per square from sales.
Residents of the area say the city's offers for
their property are outdated. Within a few months
after construction began in 2002, real estate
prices that had been stable for years, sharply
rose. If two years ago it was possible to by a
three-room apartment for $30,000 in the city center,
the same amount today would buy only a two-room
Officials say, however, that North Avenue construction
is not the cause of the rise in real estate prices,
but that prices instead are a sign of a general
improvement in the republic's overall economic
Still, residents such as artist Sona Banoyan
feel they are giving up too much for too little.
She lives on Lalayants Street where she is being
offered $60,000 for a 400-square meter property
that includes two houses, a studio, a yard, and
a wine cellar. She says she will agree to move
for no less than $200,000.
. . and this is how it's supposed to look
"All my life my husband and I were cherishing
our house," Banoyan says. "We worked
hard to renovate it to make it as it looks now.
For the money I'm offered, can I buy a property
of the same size with all the conveniences we
Banoyan is upset at city officials, but also
accuses the media of making residents appear greedy.
"The reporters show the half destroyed building,
the garbage and say that people demand fantastic
amounts for such property. Why has no one appeared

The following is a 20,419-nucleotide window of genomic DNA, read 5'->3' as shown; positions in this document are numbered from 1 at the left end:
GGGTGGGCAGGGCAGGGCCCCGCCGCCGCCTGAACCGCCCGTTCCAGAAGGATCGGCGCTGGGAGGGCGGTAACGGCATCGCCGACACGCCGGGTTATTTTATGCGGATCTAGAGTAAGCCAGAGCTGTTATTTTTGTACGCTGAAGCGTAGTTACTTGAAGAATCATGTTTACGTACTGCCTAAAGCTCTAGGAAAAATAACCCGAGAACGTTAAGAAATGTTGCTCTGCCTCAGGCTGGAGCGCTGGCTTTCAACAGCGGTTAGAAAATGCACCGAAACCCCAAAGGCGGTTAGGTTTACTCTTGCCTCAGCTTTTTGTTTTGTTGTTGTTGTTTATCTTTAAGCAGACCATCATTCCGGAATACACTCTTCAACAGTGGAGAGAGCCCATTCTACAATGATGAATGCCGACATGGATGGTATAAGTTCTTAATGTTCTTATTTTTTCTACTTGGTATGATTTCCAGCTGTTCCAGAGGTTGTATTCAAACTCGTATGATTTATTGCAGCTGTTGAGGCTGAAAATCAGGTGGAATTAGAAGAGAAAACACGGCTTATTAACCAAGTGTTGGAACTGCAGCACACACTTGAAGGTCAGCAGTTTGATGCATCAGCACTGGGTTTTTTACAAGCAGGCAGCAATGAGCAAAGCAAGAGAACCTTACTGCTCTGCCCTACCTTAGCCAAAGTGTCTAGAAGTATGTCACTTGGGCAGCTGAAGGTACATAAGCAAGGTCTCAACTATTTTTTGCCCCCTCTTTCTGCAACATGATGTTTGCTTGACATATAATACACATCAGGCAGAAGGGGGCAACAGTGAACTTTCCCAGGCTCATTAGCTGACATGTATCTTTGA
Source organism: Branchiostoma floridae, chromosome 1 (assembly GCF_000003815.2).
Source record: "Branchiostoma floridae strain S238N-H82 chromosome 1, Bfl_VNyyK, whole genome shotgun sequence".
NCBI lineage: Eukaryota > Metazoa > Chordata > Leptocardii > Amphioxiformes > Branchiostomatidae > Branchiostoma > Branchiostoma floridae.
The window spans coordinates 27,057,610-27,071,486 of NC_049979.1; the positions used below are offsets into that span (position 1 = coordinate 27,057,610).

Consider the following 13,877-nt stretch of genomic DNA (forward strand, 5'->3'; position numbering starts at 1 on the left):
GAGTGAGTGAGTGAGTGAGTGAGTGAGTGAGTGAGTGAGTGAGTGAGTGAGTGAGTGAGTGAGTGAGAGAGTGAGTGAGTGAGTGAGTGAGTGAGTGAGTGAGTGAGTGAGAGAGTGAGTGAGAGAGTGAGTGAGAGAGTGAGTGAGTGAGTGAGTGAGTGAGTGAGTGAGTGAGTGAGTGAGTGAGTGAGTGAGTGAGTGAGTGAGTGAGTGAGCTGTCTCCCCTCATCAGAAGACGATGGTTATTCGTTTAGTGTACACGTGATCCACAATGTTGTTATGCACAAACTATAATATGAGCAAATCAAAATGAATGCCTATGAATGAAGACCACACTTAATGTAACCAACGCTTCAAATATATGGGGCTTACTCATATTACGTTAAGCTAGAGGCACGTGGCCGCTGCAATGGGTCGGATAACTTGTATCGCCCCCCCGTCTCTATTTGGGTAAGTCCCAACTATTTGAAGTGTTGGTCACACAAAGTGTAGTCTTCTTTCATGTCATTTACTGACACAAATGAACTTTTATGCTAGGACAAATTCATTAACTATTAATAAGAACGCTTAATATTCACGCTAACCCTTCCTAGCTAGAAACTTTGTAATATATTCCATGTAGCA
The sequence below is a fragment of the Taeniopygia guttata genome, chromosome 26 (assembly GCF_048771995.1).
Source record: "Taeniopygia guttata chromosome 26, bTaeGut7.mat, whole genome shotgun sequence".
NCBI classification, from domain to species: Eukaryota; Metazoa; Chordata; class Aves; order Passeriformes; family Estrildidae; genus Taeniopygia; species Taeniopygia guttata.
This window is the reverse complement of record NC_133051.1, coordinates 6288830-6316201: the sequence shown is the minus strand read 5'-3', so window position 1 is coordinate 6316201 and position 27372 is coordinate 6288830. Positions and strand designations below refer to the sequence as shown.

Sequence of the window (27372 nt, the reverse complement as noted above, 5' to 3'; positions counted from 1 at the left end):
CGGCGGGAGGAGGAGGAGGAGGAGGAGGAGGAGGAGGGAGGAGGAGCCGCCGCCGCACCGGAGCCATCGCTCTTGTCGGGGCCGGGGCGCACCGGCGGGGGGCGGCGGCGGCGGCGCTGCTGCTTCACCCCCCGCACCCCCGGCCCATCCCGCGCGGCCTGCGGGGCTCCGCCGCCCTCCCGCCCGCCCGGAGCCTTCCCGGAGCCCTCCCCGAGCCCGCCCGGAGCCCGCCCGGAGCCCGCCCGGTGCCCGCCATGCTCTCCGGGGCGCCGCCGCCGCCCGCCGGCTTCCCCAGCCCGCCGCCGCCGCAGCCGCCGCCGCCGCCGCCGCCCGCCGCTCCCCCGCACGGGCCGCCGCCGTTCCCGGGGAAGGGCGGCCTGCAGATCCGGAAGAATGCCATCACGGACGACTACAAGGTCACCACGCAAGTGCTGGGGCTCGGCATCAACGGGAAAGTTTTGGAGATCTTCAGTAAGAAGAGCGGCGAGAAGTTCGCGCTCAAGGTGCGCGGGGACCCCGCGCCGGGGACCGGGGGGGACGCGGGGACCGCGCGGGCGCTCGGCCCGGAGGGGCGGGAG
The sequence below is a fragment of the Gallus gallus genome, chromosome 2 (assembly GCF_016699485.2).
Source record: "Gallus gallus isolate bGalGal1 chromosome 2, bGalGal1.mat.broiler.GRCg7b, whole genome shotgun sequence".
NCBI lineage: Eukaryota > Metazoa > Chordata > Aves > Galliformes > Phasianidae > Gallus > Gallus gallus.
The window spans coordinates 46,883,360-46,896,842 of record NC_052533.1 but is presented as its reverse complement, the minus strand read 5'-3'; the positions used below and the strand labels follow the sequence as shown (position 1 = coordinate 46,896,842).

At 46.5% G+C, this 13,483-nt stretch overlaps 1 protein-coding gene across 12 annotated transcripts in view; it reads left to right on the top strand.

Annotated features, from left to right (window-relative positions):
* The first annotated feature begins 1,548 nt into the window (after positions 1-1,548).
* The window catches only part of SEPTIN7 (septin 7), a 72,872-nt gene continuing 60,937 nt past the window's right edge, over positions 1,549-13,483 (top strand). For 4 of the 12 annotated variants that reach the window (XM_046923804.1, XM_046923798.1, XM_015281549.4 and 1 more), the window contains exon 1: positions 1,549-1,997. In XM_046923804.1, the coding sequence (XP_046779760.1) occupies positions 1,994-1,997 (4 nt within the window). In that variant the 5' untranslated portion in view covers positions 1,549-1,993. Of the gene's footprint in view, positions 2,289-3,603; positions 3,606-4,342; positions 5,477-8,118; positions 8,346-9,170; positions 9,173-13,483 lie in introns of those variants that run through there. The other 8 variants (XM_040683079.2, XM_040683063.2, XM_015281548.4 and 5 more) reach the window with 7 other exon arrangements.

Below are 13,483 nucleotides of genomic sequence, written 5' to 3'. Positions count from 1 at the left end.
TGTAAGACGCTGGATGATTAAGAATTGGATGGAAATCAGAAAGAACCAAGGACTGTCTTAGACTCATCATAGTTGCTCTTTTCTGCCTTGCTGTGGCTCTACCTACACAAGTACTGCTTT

in my house to show that it looks cozy and modern,"
Vladimir Badalyan, a Parliament Member and liaison
to the North Avenue residents, says residents
are looking for their best advantage.
"North Avenue is not a project, it has become
a reality," Badalyan says. "The residents
demand to freeze the project unless the government
will reconsider prices. But the government also
has obligations to businessman who sign the contracts
and according to them the construction should
be finished in 2007. I agree that some mistakes
were made before starting the project, but now
we do our best to satisfy the residents' need."
Meanwhile residents say that those who refuse
to take money and leave their houses risk losing
both their property and the money because the
court is on the side of the city.
Some charge, too, that there have been occasions
when residents who didn't want to move have been
evicted and physically assaulted in the process.
Officials at the North Avenue project office refused
to comment to ArmeniaNow's questions about those
accusations. Nor would officials there give any
information on the current stage of the construction.
Quite another inconvenience is faced by disabled
Pushkin Street resident Rafik Hovanisyan. His
house on the ground floor is the only chance to
go out to the street. Now the family is being
offered $10,000. Hovanisayn says he does not want
money. He wants a house from where he can go out
and get in without someone's help. First-floor
units, however, are the first priority for businesses
in the center and are considerably more expensive
than higher units and not available for the amount
Hovanisyan would be receiving.